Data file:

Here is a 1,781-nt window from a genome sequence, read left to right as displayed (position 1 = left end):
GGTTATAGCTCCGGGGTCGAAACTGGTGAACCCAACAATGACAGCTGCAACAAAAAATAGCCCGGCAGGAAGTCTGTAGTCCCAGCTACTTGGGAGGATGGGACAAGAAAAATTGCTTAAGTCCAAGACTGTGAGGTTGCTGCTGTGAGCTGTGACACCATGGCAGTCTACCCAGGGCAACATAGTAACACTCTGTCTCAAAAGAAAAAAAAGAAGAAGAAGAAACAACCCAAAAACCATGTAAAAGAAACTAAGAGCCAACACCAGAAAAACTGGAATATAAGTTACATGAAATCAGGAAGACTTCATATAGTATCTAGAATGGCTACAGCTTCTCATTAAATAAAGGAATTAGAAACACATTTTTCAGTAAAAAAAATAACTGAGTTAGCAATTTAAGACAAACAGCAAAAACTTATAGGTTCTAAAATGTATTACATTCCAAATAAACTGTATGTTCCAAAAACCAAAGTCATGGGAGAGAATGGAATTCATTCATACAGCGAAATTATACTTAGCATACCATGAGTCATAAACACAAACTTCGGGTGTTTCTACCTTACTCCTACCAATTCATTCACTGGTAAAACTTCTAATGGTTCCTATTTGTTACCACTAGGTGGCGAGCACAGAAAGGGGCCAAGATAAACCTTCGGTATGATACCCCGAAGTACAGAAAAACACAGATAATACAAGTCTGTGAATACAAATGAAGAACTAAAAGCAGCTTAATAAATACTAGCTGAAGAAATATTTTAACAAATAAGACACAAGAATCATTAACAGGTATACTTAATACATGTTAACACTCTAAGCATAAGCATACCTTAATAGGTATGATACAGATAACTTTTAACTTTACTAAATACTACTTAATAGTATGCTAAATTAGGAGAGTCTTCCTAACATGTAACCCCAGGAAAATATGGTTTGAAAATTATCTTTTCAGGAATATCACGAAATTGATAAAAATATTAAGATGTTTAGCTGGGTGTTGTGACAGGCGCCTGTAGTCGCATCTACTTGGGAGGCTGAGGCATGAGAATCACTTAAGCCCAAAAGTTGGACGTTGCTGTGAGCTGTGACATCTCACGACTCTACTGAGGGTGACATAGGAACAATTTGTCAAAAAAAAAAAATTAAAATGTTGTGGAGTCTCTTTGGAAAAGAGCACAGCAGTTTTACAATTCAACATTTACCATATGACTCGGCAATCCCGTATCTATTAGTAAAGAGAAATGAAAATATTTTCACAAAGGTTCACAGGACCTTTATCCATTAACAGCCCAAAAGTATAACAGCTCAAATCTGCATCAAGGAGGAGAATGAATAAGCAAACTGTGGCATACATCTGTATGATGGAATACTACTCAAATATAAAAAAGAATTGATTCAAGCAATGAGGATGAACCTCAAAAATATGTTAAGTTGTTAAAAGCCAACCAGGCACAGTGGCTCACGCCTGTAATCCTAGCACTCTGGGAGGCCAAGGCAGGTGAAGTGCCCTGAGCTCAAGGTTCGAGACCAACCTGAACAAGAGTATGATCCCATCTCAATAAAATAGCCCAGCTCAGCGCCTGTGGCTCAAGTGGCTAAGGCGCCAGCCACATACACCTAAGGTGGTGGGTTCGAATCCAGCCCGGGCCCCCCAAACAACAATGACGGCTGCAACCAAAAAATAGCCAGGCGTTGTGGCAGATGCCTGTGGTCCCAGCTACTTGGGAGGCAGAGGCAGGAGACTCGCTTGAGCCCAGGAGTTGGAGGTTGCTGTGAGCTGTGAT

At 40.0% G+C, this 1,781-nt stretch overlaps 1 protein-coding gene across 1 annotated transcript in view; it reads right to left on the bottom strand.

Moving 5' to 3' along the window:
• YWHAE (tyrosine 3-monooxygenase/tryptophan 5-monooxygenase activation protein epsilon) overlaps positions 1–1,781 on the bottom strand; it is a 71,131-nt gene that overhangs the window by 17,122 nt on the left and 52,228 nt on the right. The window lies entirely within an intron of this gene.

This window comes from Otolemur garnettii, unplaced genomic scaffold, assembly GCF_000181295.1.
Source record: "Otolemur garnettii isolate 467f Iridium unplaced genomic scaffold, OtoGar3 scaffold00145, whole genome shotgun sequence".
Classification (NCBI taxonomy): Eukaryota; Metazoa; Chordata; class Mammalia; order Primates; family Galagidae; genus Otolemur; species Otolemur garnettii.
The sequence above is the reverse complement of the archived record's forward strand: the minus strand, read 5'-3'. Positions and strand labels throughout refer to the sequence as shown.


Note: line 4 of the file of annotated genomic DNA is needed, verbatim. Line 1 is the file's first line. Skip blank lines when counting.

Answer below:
Moving 5' to 3' along the window: